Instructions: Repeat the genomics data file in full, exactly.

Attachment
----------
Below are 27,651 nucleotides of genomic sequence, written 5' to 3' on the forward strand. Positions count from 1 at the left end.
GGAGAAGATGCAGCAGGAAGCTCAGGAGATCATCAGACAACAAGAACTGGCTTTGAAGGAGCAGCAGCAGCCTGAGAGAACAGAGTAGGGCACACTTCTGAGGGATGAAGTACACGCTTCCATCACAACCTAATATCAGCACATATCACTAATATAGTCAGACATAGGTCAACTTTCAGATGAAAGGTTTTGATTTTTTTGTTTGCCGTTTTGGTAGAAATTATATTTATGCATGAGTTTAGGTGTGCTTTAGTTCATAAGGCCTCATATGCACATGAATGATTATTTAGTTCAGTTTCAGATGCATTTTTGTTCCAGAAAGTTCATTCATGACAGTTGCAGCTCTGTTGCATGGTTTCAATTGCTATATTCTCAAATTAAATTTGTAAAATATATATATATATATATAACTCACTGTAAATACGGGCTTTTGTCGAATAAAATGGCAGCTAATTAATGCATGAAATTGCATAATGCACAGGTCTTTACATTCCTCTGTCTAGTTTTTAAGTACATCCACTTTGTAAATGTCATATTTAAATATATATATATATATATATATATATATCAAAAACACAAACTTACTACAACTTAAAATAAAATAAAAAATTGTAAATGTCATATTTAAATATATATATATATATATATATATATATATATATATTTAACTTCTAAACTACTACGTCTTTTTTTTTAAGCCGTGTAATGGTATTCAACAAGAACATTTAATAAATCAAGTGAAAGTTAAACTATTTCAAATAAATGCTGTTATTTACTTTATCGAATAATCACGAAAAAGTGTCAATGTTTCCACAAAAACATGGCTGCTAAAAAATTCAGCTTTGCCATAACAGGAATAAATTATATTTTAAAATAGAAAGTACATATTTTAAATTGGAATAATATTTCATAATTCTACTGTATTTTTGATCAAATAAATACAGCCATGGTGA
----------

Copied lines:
Below are 27,651 nucleotides of genomic sequence, written 5' to 3' on the forward strand. Positions count from 1 at the left end.
GGAGAAGATGCAGCAGGAAGCTCAGGAGATCATCAGACAACAAGAACTGGCTTTGAAGGAGCAGCAGCAGCCTGAGAGAACAGAGTAGGGCACACTTCTGAGGGATGAAGTACACGCTTCCATCACAACCTAATATCAGCACATATCACTAATATAGTCAGACATAGGTCAACTTTCAGATGAAAGGTTTTGATTTTTTTGTTTGCCGTTTTGGTAGAAATTATATTTATGCATGAGTTTAGGTGTGCTTTAGTTCATAAGGCCTCATATGCACATGAATGATTATTTAGTTCAGTTTCAGATGCATTTTTGTTCCAGAAAGTTCATTCATGACAGTTGCAGCTCTGTTGCATGGTTTCAATTGCTATATTCTCAAATTAAATTTGTAAAATATATATATATATATATAACTCACTGTAAATACGGGCTTTTGTCGAATAAAATGGCAGCTAATTAATGCATGAAATTGCATAATGCACAGGTCTTTACATTCCTCTGTCTAGTTTTTAAGTACATCCACTTTGTAAATGTCATATTTAAATATATATATATATATATATATATATATCAAAAACACAAACTTACTACAACTTAAAATAAAATAAAAAATTGTAAATGTCATATTTAAATATATATATATATATATATATATATATATATATATTTAACTTCTAAACTACTACGTCTTTTTTTTTAAGCCGTGTAATGGTATTCAACAAGAACATTTAATAAATCAAGTGAAAGTTAAACTATTTCAAATAAATGCTGTTATTTACTTTATCGAATAATCACGAAAAAGTGTCAATGTTTCCACAAAAACATGGCTGCTAAAAAATTCAGCTTTGCCATAACAGGAATAAATTATATTTTAAAATAGAAAGTACATATTTTAAATTGGAATAATATTTCATAATTCTACTGTATTTTTGATCAAATAAATACAGCCATGGTGA